“In Australia, Finland, Japan, the Netherlands and Sweden, more than 30 per cent of tertiary-educated adults perform at Level Four or Five – the highest levels – in literary proficiency.” OECD, Education at a Glance 2014

Scary numbers

The National Tertiary Education Union’s wizard wonk Paul Kniest has produced an analysis showing the $100 000 degree is less possible than probable by the end of the decade under conditions inherent in the Pyne package. The analysis considers the impact of an average 20 per cent cut in public funding for Commonwealth Supported Places, a real HELP interest rate and/or a 25 per cent surcharge, inflation, and “the current underfunding of higher education.” The union finds that if universities only recover costs and students pay the surcharge the cost of a humanities degree will drop 8 per cent to $22 000, while engineering will rise by 109 per cent to $73 000. Medicine, dentistry and vet science will cost most at $93 000. But if universities slug students an extra 25 per cent four discipline groups will crack the $100 000 – computing, built environment and “other health” @ $101 000, law @ $144 000, engineering, science, surveying @ $147 000, dentistry, med and vet @ $187 000. Of course these numbers assume universities will not compete on price and students will pay sticker price. But they are scary numbers that sell to parents – and senators.

Sweating the small stuff

From the Bleeding Obvious Study Centre comes news of Deakin University research that found “dusting, vacuuming and scrubbing the bath generate exertion and physical health benefits yet the monotony of the menial work brings no mental health rewards.” No, more research is not needed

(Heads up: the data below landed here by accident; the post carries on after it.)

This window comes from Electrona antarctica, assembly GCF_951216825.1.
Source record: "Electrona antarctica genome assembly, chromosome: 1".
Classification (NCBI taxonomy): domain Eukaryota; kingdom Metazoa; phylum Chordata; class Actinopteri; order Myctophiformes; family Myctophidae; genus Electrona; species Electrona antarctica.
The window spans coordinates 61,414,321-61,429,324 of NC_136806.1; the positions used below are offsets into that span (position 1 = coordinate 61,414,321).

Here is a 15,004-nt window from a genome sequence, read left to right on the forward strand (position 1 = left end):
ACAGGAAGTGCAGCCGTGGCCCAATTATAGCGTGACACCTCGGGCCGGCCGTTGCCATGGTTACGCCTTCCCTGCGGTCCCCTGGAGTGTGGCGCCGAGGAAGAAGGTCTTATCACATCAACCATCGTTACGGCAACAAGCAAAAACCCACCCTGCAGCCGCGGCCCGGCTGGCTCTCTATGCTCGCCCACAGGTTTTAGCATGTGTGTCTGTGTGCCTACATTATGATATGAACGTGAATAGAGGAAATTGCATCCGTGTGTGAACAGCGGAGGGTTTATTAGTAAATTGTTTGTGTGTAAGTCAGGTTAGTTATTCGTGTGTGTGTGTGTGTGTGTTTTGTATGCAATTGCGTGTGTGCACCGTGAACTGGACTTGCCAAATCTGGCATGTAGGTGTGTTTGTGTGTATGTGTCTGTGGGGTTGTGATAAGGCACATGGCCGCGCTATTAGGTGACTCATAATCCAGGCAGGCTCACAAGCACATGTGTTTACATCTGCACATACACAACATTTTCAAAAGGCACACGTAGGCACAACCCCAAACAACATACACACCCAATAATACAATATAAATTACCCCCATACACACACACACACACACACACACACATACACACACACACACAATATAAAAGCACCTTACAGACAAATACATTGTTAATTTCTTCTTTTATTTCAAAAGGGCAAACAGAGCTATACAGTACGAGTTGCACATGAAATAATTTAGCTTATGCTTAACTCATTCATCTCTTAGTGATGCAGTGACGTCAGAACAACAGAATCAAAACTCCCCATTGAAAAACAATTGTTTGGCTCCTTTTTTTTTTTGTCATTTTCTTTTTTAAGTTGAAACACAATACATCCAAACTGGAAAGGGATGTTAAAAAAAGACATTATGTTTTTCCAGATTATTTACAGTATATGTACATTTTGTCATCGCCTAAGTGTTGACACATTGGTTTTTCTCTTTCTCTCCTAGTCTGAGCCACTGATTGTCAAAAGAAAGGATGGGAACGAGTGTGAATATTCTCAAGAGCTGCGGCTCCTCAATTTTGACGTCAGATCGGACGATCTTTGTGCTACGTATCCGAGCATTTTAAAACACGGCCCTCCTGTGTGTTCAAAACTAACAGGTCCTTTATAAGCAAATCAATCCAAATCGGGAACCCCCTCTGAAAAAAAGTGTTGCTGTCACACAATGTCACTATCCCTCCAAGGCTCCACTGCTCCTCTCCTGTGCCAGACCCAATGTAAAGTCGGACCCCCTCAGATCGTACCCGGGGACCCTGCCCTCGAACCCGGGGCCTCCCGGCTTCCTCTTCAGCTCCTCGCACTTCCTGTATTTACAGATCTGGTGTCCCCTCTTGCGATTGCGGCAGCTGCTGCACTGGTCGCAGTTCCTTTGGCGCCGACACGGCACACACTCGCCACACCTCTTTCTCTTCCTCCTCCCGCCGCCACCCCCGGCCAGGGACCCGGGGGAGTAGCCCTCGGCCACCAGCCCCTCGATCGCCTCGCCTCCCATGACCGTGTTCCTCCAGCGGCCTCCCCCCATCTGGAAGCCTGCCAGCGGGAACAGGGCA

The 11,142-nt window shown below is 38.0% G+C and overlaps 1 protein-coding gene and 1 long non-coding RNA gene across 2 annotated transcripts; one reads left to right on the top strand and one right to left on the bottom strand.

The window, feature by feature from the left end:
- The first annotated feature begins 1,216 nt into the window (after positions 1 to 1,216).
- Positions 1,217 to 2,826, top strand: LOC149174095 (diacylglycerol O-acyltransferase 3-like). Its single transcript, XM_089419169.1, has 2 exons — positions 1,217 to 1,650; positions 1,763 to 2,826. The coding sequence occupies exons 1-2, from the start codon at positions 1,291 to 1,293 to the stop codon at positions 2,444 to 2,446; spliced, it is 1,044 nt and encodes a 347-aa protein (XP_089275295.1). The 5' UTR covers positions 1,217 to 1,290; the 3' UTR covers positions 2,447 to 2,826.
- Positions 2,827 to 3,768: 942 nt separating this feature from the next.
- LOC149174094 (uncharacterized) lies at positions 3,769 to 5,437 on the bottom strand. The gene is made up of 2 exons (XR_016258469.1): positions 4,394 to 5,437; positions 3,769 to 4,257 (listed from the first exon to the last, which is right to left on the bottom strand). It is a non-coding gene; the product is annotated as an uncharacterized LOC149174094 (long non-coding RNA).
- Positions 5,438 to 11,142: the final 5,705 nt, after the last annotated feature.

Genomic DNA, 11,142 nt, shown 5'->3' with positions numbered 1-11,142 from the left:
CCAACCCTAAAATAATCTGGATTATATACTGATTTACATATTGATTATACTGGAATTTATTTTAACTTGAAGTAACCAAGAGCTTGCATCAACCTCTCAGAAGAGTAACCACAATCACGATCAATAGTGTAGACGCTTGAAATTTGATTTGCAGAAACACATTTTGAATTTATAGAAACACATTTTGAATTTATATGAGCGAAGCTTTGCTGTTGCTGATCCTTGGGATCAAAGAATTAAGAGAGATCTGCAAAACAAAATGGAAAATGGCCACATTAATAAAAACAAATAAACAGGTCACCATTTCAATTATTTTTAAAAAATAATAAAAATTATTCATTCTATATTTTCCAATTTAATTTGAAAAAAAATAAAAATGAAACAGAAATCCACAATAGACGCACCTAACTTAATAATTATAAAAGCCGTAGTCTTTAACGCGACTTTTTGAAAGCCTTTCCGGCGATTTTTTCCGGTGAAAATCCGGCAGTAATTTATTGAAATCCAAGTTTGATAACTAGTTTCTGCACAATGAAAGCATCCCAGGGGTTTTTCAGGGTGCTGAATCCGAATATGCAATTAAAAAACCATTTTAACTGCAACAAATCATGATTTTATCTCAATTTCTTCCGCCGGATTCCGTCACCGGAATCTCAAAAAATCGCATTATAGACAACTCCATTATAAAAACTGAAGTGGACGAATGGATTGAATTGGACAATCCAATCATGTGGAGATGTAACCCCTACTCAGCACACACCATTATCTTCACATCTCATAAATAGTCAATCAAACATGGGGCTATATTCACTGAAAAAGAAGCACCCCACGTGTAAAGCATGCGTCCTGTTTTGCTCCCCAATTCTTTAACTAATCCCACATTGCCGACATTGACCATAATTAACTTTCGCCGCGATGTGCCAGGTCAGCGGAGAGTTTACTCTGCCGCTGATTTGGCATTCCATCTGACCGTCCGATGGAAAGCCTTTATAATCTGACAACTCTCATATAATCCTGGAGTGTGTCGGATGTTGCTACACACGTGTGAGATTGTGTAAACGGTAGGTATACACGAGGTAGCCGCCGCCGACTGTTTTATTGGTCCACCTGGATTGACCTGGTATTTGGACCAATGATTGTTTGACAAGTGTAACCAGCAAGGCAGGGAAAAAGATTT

Independent experts

Higher education urgers worry the Senate crossbench is not across the detail of the Pyne package, demonstrated by the way said senators are not lining up as said lobbyists want. It’s probably because senators are struggling with the detail. Understandably so, a briefing on how the system works from any but expert pens would read like the work of a barrel of monkeys with keyboards and Kafka’s collected works. And the experts generally have barrels to push. So where could a senator look for an objective and independent guide to the legislation, its origins and the consequences of being implemented or not? Towards the national treasure that is the utterly independent, always accurate Parliamentary Library Research Service is where. Here’s hoping researchers there are working on a guide to Minister Pyne’s bill and a research paper on higher education – and that they finish both well before the Senate Education and Employment Legislation Committee conducts hearings next month.

* Give up? It was Senator Don Farrell

Know something the world needs to know? Anonymity guaranteed but lots of questions asked, stephen4@hotkey.net.au